Estate Planning During the Coronavirus: Should You Get Your Estate in Order?

This is a challenging, scary time for everyone. Not since the 1918 flu pandemic or the polio epidemic in the 1940s and 50s, have we had to worry about getting sick by just leaving our homes. Given the level of fear throughout the country, and throughout the world, many people are beginning to consider how their affairs should be handled in the event that they, or loved ones, get sick.  

Indeed, our firm has been getting many, many questions about estate planning given the current health crisis. Yet even in less fearful times, it is always a good idea (i) to have a last will and testament in place, (ii) to know what might occur with your assets if you do not have a will, and (iii) to be mindful of the need for documents such as a power of attorney.  

Accordingly, in this blog, we are going to discuss some of the most frequently asked questions we have received in connection with the coronavirus pandemic. If, after reading this blog, you have more questions about your own estate planning, then we invite you to call the seasoned estate planning attorneys in the Palm Coast at Doane & Doane. You can contact us at 561-656-0200. Let us help you plan your future with proper estate planning.

What do I need to know when it comes to writing a will?

One of the most important things to remember is that a last will and testament is governed by State law. As such, each State has different rules with regard to how to properly execute a will. In some states, you need to have a notary and two witnesses, while in others you may only need one witness.

In fact, in Florida, at the beginning of 2020, the law changed allowing for the electronic/online execution of wills. While it may take a good amount of time for the legal industry to be comfortable with the new rules, many States will likely follow Florida’s lead in allowing the online execution of wills moving forward.

In sum, however, be sure you know what is required for the proper execution of a will in your State.

I am over 60, do I need an estate plan?

Yes. While having an estate plan in place is good at any age once you have graduated college, anyone who is 60 years old and over should seriously consider finalizing an estate plan.  

In fact, many CEOs and business owners are those who are in their 60s and up. So, an important part of estate planning is succession planning for your business. It is important to have a plan in place for the operation of your business in the event that you become incapacitated or pass away and must rely on others for the management and ownership of your business.    

I don’t have that many assets, do I really need an estate plan?

Again, yes. One of the biggest myths that people tend to believe is that estate planning is only for the very wealthy. But that is not so.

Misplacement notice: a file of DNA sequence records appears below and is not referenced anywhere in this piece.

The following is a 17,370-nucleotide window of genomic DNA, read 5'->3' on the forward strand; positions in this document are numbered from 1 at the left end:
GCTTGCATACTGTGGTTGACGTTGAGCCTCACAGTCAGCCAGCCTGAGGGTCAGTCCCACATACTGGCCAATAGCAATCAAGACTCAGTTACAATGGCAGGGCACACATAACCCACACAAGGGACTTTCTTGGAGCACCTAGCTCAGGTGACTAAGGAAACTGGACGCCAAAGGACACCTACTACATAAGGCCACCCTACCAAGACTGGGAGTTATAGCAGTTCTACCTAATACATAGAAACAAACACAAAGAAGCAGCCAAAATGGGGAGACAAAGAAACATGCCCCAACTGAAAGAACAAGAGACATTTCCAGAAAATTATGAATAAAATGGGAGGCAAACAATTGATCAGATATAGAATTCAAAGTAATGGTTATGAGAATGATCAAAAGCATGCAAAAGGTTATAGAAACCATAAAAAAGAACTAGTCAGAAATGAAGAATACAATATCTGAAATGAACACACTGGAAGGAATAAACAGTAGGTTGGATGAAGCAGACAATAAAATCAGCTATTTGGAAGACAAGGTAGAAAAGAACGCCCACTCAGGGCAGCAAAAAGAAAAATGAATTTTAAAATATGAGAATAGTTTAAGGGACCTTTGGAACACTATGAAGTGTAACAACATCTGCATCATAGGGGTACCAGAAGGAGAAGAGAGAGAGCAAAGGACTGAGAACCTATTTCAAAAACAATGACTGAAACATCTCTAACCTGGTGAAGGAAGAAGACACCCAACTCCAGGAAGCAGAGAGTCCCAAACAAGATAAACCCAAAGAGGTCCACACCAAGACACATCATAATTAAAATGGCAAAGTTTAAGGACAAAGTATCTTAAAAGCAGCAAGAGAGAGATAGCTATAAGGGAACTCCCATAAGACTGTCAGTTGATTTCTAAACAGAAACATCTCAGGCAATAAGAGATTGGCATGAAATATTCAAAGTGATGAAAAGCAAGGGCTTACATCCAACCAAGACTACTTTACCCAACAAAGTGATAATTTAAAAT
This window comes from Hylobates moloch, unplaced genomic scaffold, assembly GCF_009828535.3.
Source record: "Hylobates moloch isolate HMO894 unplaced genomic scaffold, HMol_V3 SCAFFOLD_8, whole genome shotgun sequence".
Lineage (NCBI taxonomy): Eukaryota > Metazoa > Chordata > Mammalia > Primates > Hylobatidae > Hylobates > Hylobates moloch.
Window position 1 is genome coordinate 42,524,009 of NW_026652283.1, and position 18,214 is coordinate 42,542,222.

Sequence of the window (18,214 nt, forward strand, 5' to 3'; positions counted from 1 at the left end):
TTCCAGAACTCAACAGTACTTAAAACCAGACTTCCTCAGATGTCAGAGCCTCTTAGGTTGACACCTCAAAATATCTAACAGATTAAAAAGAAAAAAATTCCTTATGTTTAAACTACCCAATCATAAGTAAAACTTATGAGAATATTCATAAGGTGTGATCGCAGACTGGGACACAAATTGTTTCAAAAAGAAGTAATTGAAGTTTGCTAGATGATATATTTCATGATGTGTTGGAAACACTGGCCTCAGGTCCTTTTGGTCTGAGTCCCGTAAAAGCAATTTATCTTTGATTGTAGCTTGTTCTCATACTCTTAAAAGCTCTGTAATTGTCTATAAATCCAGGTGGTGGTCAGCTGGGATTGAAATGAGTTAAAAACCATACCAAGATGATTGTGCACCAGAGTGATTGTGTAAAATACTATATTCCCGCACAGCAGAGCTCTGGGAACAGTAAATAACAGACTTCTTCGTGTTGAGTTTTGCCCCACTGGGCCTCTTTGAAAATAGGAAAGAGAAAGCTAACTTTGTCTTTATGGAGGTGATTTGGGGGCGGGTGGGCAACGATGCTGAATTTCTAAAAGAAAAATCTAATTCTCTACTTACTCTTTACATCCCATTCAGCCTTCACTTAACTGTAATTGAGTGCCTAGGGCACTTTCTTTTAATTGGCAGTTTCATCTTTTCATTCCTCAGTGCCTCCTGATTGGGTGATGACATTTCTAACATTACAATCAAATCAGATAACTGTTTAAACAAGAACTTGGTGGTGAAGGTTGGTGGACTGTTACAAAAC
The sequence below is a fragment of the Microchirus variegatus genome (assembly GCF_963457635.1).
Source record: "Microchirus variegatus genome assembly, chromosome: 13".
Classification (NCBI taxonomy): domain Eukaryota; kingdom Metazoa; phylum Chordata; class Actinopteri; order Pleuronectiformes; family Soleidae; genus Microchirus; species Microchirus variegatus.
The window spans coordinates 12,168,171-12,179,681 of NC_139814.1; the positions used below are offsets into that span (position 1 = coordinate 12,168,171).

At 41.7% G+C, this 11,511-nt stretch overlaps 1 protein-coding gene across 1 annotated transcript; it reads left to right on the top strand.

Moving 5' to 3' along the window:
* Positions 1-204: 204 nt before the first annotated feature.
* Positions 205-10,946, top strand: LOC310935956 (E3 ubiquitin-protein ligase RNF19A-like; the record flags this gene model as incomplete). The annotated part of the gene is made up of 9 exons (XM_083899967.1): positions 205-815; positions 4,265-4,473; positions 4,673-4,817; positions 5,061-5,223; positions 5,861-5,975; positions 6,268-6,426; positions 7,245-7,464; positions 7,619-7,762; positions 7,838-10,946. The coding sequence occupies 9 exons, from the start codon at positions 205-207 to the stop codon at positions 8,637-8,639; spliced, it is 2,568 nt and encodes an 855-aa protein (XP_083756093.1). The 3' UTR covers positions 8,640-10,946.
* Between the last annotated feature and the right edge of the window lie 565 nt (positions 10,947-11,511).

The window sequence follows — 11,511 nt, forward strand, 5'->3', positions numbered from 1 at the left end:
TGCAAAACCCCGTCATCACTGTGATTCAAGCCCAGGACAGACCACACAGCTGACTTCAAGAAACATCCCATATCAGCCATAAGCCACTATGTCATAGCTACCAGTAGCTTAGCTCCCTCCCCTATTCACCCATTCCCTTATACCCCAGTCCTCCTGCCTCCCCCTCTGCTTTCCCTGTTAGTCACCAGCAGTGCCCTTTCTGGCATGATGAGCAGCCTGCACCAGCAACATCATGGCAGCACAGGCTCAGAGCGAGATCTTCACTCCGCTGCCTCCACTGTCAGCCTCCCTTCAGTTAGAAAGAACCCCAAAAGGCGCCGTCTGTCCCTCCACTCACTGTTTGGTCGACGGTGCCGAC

You have spent a lifetime accumulating things that are important to you. Even if you do not own a home, you still have important things that matter deeply to you. You should make sure that those things go to the people of your choice.  

We have heard some people say “I never want my assets to go to my mean, stingy brother-in-law.” Yet, without an estate plan, indicating where your assets should go, it is possible that your State’s statutes that deal with intestacy (i.e., the applicable laws when someone dies without a will), maybe such that your assets could go to a family member whom you would not have chosen.  

Why is an estate plan important?

The two main benefits of an estate plan are (1) you have peace of mind that you have put your affairs in order, and (2) if something does happen to you, your family will easily know what to do, comfortable knowing that it is what you wanted.  

Try to think of an estate plan as writing your New Year’s resolutions down.  Once a year, you “take stock” of all things that matter to you, and make sure they are all in one place. Those things you need to take stock of include a will, or revocable trust, powers of attorney, living wills and other advanced directives. So, if something might happen to you, there is a seamless transition for your loved ones.

What if all my financial information and investments are online?

We don’t often think about it, but most of our financial information, bank accounts, credit card accounts, and investment or retirement accounts are online. Also, you may have a safe deposit box, to which only you have the key.  

So, you need to consider giving the appropriate family members essential information about the location of the important estate, business, and financial documents, names and contact information of accountants, attorneys and other professionals. Also, having a journal of all your monthly bills, insurance, taxes, etc. so your family members do not need to struggle to re-construct your financial affairs is a good idea.

Look to Doane & Doane to Guide You

Many Palm Beach estate planning clients seek the assistance of the attorneys of Doane & Doane, P.A. to help them make the right decisions for their family’s future.  

Moreover, the founding partners of Doane & Doane are board-certified West Palm Beach Probate Attorneys. With the additional advantage of certified public accountancy in their backgrounds, they present a unique combination of skills and experience which enables them to effectively settle, administer, and manage clients’ trust and estates.

In short, at Doane & Doane, we have the resources and experience to help you understand all aspects of the estate planning process. Doane & Doane’s estate planning attorneys in the Palm Coast, FL can be your South Florida legal guides. 

At Doane & Doane, we are prepared to give you sound, accurate advice. If that is something you need based on your circumstances, then we can reliably ensure the transaction will be handled properly. Call the estate planning attorneys in Palm Coast, FL at Doane & Doane today, at 561-656-0200.